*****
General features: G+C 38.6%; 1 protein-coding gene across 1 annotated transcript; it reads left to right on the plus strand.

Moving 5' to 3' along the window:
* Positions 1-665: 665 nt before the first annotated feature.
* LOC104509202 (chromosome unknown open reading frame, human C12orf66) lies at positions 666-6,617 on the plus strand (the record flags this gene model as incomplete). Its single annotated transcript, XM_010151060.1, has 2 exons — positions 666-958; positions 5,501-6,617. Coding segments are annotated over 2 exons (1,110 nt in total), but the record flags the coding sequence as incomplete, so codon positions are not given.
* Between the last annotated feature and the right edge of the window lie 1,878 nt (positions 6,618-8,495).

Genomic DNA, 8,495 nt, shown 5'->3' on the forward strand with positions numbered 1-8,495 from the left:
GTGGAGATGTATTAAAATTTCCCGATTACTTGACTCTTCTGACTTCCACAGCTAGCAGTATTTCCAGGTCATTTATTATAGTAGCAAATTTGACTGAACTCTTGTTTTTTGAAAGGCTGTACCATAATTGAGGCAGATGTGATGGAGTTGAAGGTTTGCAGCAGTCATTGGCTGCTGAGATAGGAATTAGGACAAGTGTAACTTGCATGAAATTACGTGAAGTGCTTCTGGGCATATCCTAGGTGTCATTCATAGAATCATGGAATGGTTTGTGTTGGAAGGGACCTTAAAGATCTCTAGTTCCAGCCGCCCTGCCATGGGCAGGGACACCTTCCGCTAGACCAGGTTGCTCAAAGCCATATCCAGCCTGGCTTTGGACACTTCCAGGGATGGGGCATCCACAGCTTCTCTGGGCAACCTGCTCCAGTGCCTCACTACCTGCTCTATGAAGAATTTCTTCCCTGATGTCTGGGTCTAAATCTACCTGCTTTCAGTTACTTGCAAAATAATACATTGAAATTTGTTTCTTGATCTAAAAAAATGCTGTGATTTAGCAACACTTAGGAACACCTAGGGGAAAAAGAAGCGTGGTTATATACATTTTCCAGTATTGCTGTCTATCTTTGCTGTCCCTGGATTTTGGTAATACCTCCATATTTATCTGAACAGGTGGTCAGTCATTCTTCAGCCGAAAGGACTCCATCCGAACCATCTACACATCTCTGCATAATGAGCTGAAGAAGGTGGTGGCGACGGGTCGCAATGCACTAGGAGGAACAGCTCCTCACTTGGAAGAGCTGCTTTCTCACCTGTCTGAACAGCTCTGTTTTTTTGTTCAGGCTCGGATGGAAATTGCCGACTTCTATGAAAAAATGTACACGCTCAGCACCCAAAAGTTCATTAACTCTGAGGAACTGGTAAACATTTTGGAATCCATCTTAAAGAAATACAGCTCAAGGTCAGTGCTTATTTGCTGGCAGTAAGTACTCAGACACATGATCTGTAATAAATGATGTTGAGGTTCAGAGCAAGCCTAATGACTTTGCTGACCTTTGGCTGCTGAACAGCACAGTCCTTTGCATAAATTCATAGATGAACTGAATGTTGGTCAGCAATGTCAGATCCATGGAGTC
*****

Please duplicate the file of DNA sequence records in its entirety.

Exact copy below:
General features: G+C 38.6%; 1 protein-coding gene across 1 annotated transcript; it reads left to right on the plus strand.

Moving 5' to 3' along the window:
* Positions 1-665: 665 nt before the first annotated feature.
* LOC104509202 (chromosome unknown open reading frame, human C12orf66) lies at positions 666-6,617 on the plus strand (the record flags this gene model as incomplete). Its single annotated transcript, XM_010151060.1, has 2 exons — positions 666-958; positions 5,501-6,617. Coding segments are annotated over 2 exons (1,110 nt in total), but the record flags the coding sequence as incomplete, so codon positions are not given.
* Between the last annotated feature and the right edge of the window lie 1,878 nt (positions 6,618-8,495).

Genomic DNA, 8,495 nt, shown 5'->3' on the forward strand with positions numbered 1-8,495 from the left:
GTGGAGATGTATTAAAATTTCCCGATTACTTGACTCTTCTGACTTCCACAGCTAGCAGTATTTCCAGGTCATTTATTATAGTAGCAAATTTGACTGAACTCTTGTTTTTTGAAAGGCTGTACCATAATTGAGGCAGATGTGATGGAGTTGAAGGTTTGCAGCAGTCATTGGCTGCTGAGATAGGAATTAGGACAAGTGTAACTTGCATGAAATTACGTGAAGTGCTTCTGGGCATATCCTAGGTGTCATTCATAGAATCATGGAATGGTTTGTGTTGGAAGGGACCTTAAAGATCTCTAGTTCCAGCCGCCCTGCCATGGGCAGGGACACCTTCCGCTAGACCAGGTTGCTCAAAGCCATATCCAGCCTGGCTTTGGACACTTCCAGGGATGGGGCATCCACAGCTTCTCTGGGCAACCTGCTCCAGTGCCTCACTACCTGCTCTATGAAGAATTTCTTCCCTGATGTCTGGGTCTAAATCTACCTGCTTTCAGTTACTTGCAAAATAATACATTGAAATTTGTTTCTTGATCTAAAAAAATGCTGTGATTTAGCAACACTTAGGAACACCTAGGGGAAAAAGAAGCGTGGTTATATACATTTTCCAGTATTGCTGTCTATCTTTGCTGTCCCTGGATTTTGGTAATACCTCCATATTTATCTGAACAGGTGGTCAGTCATTCTTCAGCCGAAAGGACTCCATCCGAACCATCTACACATCTCTGCATAATGAGCTGAAGAAGGTGGTGGCGACGGGTCGCAATGCACTAGGAGGAACAGCTCCTCACTTGGAAGAGCTGCTTTCTCACCTGTCTGAACAGCTCTGTTTTTTTGTTCAGGCTCGGATGGAAATTGCCGACTTCTATGAAAAAATGTACACGCTCAGCACCCAAAAGTTCATTAACTCTGAGGAACTGGTAAACATTTTGGAATCCATCTTAAAGAAATACAGCTCAAGGTCAGTGCTTATTTGCTGGCAGTAAGTACTCAGACACATGATCTGTAATAAATGATGTTGAGGTTCAGAGCAAGCCTAATGACTTTGCTGACCTTTGGCTGCTGAACAGCACAGTCCTTTGCATAAATTCATAGATGAACTGAATGTTGGTCAGCAATGTCAGATCCATGGAGTC